Think of this like a practice session. Take your time with each movement. Breathe. Rest in between sets as needed. Building skills takes time.
(PS – if the assisted pistol squat is too challenging with a kettlebell, just work without one!)
“Doesn’t that hurt your back?”
This is the most frequently asked question when it comes to Kettlebell Sport lifting, which requires the athlete to complete as many repetitions as possible in a 10 minute set.
The technique used in Kettlebell Sport is different from the technique most people learn through a hardstyle kettlebell certification (StrongFirst, RKC, etc). However, that doesn’t mean it’s wrong. Continue reading
Despite what some may assume about me from watching my training, I love me a good two-arm hinge swing. When it comes to building speed and power, the two-arm kettlebell swing is as good as it gets!
Today’s workout uses the Every Minute On the Minute (EMOM) format, meaning you will complete 10 repetitions at the top of the minute, then set the bell down and rest until the top of the next minute, then start again.
The weight you choose should allow you to complete all 80 repetitions with speed and perfect technique (if the weight is too heavy and your form is compromised, you are no longer training speed).
After the EMOM set, you will complete a 5 minute complex of Clean-Squat-Press-Reverse Get Up.
My absolute favorite conditioning exercise with kettlebells is the Clean & Jerk (also known as Long Cycle). If I had to choose just ONE kettlebell movement to do to get in shape, this would be it. There’s something about the combination of a hinge movement plus bringing the bells overhead that just gets your heart rate going like crazy!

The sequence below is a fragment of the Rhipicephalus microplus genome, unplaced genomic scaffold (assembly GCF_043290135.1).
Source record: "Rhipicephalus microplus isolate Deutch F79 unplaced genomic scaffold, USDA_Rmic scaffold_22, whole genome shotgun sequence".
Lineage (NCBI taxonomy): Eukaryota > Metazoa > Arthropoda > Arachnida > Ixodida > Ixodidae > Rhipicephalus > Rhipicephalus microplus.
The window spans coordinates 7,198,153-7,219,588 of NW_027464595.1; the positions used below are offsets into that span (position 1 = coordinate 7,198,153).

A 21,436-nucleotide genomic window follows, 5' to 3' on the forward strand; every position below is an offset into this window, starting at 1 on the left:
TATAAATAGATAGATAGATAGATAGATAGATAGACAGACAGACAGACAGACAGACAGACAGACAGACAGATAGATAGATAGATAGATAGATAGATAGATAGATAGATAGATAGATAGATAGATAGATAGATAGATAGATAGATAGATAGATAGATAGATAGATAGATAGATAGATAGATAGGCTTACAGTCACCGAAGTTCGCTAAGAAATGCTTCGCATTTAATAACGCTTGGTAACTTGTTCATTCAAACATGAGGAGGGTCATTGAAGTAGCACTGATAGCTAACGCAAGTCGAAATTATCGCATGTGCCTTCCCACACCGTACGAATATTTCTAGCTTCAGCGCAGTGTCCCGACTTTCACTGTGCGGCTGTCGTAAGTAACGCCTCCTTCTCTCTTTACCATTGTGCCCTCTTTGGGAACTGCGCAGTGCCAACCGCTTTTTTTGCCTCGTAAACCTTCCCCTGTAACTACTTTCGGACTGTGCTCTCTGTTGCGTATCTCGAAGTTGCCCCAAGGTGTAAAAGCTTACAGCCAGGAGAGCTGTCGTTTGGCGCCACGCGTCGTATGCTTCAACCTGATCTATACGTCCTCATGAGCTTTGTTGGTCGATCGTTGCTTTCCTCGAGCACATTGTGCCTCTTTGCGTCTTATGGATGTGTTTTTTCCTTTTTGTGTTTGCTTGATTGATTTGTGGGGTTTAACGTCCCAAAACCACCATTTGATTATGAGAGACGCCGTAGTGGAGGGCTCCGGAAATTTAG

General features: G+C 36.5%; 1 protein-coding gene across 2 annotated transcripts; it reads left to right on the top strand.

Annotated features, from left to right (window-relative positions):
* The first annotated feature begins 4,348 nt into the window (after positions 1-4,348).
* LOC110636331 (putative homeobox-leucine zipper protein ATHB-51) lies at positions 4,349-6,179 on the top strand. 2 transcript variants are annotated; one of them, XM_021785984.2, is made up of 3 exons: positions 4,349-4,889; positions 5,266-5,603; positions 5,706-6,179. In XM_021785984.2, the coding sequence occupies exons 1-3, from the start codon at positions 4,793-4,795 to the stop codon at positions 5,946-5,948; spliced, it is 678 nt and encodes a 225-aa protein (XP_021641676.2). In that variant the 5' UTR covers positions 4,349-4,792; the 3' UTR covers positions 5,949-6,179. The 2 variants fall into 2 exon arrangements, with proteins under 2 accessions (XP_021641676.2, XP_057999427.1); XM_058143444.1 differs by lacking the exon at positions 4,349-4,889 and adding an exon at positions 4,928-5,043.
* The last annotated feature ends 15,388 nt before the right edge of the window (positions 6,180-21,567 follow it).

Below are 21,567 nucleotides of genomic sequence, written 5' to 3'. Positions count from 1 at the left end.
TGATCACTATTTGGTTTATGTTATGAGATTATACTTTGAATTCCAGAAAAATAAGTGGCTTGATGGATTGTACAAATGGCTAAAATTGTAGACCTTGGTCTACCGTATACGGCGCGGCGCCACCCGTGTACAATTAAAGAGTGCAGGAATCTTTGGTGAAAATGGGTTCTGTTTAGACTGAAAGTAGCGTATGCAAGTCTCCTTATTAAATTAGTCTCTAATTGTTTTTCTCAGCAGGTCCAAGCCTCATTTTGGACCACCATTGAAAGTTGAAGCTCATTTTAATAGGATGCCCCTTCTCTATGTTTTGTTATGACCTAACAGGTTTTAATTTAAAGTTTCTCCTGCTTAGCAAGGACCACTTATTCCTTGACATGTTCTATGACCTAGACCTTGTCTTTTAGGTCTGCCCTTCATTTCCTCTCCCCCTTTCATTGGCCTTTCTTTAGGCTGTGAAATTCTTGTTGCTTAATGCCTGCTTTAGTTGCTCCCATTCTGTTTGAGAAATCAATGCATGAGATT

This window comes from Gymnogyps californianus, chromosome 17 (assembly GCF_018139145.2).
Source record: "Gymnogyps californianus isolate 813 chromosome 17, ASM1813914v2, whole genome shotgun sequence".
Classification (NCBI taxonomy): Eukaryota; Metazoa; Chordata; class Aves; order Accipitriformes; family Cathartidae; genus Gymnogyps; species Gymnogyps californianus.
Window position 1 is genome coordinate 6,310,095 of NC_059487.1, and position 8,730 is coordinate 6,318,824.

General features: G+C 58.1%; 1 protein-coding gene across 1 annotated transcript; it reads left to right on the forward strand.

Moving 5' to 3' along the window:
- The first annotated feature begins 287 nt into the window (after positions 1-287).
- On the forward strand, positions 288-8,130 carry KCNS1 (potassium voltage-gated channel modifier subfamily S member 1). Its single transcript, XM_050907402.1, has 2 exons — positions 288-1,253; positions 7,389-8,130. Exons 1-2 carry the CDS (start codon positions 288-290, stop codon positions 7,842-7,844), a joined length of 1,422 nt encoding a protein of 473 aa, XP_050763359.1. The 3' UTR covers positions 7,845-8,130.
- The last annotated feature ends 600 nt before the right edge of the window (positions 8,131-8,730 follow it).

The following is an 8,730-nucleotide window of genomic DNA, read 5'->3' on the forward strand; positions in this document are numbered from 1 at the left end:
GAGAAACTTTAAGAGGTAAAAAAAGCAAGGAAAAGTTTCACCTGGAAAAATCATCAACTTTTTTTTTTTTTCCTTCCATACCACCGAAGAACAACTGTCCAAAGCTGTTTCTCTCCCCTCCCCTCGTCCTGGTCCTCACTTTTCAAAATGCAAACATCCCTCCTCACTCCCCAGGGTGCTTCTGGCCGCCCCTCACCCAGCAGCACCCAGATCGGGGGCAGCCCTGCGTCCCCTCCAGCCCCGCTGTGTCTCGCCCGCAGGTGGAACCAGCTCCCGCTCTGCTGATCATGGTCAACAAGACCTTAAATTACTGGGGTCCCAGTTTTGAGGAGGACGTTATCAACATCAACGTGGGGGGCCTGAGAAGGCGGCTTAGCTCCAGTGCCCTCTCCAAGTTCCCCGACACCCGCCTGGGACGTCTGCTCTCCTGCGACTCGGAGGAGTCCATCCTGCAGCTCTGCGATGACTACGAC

Don’t believe me? Try the workout below and let me know how you feel afterwards.
(And if you don’t know how to do a kettlebell Jerk – no problem. Just do a push press and you will get the same result.)
Today we are hitting a few of the strength basics: Deadlift, Press, Squat, and Row.
However, we are going to complete them in “drop sets”, meaning you will decrease weight and increase repetitions each round.
Drop sets are often used to rep until failure for maximal muscle hypertrophy. In today’s workout we will use a modified version, where the number of repetitions has already been set.
The kettlebell weight is up to you, so if hypertrophy is your goal, by all means choose a weight that will get you to failure on that last round.
If your goal is not hypertrophy, the main theme here is just that the weight decreases as repetitions increase – which will give you a nice burn. 😉
I have to apologize: sometimes I can’t think of a good name for my weekly workout, so I give it a really silly one! Who would have thought the hardest part of creating a new workout every week was coming up with a creative and catchy name for it?
(If you have any fun suggestions for kettlebell workout names, feel free to send them my way…)